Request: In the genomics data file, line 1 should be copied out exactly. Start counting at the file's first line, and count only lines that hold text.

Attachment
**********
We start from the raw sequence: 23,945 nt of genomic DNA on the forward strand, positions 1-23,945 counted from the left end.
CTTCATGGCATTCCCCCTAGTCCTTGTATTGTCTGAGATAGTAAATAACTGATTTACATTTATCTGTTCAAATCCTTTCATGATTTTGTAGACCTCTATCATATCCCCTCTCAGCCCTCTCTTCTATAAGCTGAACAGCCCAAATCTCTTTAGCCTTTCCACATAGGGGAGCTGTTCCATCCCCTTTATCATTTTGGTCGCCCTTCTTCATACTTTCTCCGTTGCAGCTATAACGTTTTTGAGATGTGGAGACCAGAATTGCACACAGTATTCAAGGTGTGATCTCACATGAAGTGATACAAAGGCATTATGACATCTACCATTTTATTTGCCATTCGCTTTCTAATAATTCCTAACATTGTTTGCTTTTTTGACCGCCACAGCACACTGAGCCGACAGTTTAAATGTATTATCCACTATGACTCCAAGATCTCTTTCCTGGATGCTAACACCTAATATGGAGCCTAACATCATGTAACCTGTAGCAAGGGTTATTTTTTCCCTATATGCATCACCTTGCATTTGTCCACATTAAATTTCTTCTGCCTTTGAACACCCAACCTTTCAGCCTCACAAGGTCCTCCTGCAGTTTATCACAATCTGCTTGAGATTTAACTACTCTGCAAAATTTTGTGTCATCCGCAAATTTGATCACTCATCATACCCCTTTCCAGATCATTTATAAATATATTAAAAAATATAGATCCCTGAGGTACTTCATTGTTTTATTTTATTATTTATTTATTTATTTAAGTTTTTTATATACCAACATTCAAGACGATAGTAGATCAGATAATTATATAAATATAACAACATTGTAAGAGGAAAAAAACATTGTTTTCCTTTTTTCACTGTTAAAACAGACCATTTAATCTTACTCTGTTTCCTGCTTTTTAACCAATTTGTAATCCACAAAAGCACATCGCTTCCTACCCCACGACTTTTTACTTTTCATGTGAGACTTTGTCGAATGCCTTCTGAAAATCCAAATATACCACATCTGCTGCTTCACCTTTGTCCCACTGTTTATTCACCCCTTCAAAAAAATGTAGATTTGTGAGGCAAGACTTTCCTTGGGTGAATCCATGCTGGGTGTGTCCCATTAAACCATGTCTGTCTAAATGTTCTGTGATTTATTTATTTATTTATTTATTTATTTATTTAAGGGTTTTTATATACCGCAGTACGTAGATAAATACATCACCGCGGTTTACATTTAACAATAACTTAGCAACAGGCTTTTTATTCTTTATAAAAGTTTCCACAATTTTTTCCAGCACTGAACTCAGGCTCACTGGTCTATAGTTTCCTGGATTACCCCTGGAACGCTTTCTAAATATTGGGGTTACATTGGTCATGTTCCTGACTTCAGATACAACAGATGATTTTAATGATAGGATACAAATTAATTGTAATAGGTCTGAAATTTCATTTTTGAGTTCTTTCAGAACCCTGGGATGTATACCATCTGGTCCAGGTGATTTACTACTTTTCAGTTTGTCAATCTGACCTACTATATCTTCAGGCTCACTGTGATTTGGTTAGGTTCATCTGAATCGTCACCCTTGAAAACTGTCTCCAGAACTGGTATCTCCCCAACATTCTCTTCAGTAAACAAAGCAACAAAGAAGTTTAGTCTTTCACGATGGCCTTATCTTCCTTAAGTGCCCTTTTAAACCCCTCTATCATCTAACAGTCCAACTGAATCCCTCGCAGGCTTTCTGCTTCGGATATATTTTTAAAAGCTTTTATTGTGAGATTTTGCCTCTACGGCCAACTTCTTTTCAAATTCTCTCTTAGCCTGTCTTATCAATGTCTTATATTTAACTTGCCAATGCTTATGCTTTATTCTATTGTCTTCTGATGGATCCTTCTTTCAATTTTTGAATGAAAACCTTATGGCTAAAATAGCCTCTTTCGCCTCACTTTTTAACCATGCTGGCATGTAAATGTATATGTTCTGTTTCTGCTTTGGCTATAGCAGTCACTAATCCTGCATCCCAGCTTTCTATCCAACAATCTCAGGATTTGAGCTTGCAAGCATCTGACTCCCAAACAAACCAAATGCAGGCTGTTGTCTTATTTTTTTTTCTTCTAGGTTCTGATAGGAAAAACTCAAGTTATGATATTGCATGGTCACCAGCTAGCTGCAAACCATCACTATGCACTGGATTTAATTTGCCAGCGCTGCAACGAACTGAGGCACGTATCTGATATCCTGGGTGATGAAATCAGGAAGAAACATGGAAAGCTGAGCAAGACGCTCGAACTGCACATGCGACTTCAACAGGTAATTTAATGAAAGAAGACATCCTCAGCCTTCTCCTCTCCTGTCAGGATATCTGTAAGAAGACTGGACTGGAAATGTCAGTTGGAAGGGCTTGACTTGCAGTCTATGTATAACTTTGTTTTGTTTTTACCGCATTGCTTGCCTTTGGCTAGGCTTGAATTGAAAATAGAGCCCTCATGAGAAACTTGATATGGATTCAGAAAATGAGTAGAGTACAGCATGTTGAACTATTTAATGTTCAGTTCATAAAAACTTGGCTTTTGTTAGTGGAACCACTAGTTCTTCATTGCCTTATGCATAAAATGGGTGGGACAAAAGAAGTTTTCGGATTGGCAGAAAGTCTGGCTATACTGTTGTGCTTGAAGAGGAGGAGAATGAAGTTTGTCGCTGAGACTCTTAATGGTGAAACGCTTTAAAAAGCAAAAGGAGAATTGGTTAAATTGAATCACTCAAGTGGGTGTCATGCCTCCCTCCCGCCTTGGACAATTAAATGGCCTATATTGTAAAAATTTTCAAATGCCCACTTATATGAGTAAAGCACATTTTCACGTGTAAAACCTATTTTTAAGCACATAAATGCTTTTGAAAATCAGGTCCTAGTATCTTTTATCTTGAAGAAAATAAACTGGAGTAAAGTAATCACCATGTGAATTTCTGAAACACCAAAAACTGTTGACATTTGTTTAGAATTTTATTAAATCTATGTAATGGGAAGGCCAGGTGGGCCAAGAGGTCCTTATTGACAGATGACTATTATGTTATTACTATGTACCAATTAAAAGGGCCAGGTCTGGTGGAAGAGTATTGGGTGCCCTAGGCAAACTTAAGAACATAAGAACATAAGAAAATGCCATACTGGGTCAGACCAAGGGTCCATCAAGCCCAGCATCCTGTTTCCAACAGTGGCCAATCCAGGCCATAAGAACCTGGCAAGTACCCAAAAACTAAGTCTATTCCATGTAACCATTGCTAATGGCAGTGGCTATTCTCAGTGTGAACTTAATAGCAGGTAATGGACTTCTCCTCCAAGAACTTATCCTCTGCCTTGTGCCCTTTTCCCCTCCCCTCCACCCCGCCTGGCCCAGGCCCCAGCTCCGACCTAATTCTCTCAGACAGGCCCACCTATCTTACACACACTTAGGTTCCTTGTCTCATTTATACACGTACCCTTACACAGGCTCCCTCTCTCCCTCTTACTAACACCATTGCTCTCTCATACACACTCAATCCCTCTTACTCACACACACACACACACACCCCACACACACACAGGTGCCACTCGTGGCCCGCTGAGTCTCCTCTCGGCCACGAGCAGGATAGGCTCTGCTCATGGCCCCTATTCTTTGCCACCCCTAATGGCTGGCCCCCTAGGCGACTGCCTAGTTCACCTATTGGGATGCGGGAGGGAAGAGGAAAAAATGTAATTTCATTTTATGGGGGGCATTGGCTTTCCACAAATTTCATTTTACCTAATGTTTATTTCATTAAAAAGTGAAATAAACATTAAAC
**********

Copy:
We start from the raw sequence: 23,945 nt of genomic DNA on the forward strand, positions 1-23,945 counted from the left end.